DeVore Fidelity Orangutan O/96 loudspeaker Measurements
I used DRA Labs' MLSSA system and a calibrated DPA 4006 microphone to measure the DeVore Fidelity Orangutan O/96's frequency response in the farfield, and an Earthworks QTC-40 for the nearfield and spatially averaged room responses.
The Orangutan O/96 has a very high specified voltage sensitivity of 96dB/w/m. This is both unusual and means that the speaker will play very loudly with very low-powered amplifiers. My estimate of the DeVore's sensitivity was somewhat lower, at 91dB(B)/2.83V/m, though this is still usefully high. Concerned that I had mischaracterized the sensitivity, I checked my estimate by comparing the SPL produced by the O/96 with that from a BBC LS3/5a at the same drive level. The O/96 was 9dB more sensitive than the LS3/5a, which is within experimental error of the original 91dB figure (B-weighted).
As can be seen in fig.1, the O/96 has an unusually high impedance, conforming to the specified 10 ohms. At the 2.83V level used to calculate the speaker's sensitivity, the O/96 will therefore draw less than 1W from the amplifier, which will have a negative impact on the measurement. The impedance magnitude (solid trace) drops below 8 ohms only in the lower midrange and the mid-treble, reaching respective minimum values of 7.2 and 7.8 ohms. While the electrical phase angle (dotted trace) reaches extreme values in the bass, the magnitude is very high at these frequencies. Overall, the DeVore O/96 is one of the easiest speakers for an amplifier to drive that I have encountered.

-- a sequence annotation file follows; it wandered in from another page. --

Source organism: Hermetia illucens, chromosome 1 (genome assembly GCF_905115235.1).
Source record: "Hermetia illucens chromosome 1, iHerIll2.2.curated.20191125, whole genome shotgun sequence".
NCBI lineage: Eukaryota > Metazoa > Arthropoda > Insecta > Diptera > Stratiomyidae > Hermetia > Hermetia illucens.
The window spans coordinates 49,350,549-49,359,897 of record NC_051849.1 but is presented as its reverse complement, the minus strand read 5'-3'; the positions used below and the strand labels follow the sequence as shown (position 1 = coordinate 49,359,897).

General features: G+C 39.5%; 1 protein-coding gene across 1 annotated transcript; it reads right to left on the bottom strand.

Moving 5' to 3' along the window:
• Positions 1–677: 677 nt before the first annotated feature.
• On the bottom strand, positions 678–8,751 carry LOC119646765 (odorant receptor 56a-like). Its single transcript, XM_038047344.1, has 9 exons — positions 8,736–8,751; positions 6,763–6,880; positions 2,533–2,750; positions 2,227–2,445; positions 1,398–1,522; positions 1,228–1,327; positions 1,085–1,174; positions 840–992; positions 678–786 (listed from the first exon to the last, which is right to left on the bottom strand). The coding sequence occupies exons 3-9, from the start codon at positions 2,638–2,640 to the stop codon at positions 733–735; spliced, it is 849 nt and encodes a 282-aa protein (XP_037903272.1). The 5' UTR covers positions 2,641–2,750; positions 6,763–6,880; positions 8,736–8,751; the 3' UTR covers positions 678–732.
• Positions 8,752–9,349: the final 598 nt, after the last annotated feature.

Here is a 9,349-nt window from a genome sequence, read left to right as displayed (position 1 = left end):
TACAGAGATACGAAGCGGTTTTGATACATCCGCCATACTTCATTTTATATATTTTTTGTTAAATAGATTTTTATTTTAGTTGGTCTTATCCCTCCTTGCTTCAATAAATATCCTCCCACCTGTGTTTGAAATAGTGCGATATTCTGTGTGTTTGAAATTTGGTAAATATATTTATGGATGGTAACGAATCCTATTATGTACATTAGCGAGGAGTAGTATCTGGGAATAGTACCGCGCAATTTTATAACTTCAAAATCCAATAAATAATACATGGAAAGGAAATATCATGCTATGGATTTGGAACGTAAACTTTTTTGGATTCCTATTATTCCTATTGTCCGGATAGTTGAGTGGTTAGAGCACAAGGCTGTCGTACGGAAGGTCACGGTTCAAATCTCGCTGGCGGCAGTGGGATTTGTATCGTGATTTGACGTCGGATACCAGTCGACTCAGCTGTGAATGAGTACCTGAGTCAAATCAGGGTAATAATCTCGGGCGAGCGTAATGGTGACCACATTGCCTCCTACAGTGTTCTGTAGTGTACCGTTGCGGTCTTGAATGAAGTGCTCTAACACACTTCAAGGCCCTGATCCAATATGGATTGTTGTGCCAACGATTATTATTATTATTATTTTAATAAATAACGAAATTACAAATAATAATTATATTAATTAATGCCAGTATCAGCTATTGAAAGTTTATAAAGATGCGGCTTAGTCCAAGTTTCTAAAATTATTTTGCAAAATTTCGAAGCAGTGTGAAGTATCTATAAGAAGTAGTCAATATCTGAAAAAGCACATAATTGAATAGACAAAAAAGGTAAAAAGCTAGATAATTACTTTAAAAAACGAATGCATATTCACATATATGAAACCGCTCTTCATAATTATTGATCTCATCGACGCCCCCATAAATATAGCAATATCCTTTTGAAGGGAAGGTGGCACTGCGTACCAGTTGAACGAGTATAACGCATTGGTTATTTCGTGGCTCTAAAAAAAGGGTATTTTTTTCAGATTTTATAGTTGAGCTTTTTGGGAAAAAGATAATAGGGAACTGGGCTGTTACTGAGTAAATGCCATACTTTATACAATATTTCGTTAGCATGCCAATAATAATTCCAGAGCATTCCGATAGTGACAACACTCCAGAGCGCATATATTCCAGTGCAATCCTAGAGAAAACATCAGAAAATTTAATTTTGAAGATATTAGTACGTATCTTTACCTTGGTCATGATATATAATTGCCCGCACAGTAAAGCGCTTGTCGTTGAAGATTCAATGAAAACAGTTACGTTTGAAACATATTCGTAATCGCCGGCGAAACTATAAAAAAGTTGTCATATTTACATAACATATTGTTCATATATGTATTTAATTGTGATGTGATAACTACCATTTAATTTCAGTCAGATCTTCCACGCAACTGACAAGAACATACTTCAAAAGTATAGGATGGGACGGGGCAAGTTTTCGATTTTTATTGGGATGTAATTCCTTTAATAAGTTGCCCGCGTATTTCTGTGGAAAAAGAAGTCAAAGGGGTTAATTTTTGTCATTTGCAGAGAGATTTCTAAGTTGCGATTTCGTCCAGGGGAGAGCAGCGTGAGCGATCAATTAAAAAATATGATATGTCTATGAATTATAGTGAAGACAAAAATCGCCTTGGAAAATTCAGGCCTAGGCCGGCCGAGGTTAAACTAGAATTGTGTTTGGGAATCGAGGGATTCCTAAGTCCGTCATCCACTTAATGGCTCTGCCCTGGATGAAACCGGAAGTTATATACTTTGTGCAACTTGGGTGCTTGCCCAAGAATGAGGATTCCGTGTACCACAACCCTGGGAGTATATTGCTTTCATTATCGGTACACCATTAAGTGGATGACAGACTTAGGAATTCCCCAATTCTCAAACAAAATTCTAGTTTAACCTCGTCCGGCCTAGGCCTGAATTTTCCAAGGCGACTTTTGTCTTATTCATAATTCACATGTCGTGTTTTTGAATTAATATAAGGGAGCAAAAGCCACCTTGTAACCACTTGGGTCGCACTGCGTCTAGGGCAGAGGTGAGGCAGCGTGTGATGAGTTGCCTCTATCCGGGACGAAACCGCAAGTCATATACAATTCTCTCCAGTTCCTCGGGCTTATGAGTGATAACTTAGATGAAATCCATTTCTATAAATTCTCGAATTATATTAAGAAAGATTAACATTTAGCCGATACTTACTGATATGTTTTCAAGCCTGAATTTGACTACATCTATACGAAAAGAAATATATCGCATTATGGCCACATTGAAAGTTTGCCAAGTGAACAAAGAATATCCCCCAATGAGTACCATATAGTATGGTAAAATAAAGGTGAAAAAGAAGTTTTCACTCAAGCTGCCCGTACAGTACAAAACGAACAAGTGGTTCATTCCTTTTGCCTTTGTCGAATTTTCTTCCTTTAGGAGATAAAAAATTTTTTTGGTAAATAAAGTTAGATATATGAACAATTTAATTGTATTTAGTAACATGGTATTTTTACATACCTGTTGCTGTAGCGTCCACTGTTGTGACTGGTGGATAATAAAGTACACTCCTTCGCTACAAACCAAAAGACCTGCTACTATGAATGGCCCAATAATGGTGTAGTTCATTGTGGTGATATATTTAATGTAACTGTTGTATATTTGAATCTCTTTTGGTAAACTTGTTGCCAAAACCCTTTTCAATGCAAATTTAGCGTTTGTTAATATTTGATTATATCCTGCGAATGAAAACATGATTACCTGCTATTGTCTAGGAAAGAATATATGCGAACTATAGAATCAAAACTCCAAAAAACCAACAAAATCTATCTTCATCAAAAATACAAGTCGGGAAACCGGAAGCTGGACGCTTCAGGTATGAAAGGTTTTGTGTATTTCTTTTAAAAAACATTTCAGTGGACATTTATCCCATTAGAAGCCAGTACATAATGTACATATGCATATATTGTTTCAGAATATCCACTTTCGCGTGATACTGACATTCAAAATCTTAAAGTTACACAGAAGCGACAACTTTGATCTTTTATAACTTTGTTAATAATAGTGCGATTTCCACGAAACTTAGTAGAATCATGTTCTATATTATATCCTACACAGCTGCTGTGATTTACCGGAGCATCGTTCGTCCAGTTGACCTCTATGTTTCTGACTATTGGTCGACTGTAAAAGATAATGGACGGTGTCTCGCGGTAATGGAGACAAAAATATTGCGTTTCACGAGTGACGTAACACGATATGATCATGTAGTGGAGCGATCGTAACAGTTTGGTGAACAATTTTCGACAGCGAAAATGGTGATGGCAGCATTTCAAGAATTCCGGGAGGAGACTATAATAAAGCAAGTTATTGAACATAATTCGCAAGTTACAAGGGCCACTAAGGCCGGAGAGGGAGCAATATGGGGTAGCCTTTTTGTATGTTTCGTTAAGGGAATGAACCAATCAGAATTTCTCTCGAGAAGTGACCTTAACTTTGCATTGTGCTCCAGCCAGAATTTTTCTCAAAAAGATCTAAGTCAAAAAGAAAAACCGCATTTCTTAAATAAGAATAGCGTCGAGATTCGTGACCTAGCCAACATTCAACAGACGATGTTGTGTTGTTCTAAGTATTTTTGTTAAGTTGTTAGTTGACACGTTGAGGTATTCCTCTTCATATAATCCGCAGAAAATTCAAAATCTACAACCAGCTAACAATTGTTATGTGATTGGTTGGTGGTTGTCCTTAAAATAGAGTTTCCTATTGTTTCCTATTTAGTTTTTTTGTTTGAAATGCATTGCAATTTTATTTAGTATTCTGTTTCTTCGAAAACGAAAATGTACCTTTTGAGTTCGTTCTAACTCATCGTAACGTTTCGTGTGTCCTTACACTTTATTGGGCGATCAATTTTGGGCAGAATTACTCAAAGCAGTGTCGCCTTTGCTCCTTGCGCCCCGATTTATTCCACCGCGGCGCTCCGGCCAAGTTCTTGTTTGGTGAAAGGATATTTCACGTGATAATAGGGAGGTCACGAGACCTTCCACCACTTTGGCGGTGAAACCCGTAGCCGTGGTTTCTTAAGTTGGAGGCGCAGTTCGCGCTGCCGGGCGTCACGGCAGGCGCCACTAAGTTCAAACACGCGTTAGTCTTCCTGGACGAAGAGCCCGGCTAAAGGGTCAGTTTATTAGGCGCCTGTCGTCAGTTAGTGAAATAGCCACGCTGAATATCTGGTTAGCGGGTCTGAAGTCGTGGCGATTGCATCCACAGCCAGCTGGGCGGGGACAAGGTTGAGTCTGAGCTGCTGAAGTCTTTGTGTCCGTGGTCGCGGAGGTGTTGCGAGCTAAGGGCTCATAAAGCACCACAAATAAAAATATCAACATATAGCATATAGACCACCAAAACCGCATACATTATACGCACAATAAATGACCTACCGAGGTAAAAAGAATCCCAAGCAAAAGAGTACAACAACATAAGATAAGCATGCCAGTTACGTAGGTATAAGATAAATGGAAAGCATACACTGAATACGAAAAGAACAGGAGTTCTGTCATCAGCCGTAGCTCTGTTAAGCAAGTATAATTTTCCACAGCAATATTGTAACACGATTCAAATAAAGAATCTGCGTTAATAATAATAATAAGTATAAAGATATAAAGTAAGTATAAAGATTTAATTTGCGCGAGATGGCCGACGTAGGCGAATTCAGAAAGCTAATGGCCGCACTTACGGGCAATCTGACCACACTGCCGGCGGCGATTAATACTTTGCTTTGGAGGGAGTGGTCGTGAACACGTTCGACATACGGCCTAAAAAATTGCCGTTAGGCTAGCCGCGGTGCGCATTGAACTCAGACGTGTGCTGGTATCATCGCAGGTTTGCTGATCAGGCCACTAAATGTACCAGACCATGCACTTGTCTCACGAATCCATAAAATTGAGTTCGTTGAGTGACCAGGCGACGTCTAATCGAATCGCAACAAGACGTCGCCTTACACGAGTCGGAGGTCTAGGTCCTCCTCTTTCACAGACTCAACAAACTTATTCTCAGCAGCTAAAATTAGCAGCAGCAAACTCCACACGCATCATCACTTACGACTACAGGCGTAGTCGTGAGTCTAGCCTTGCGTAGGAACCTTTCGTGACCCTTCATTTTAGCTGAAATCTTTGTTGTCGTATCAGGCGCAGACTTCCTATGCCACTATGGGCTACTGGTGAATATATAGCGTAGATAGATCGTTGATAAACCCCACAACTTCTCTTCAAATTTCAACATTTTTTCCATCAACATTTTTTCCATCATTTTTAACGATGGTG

The traces in fig.1 are disturbed by some discontinuities in the midrange, suggesting the presence of cabinet resonances of some kind. Listening to the cabinet walls with a stethoscope while I played the half-stepspaced toneburst track from my Editor's Choice CD (Stereophile STPH016-2), the side and rear walls were very lively between 130 and 230Hz, and some lower-level modes were audible higher in frequency. Investigating the cabinet's vibrational behavior with a simple plastic-tape accelerometer revealed very strong modes at 148 and 219Hz (fig.2), these coincident with the frequencies of two of the wrinkles in the impedance traces. These modes might have lent the speaker the richness on voices noted by AD.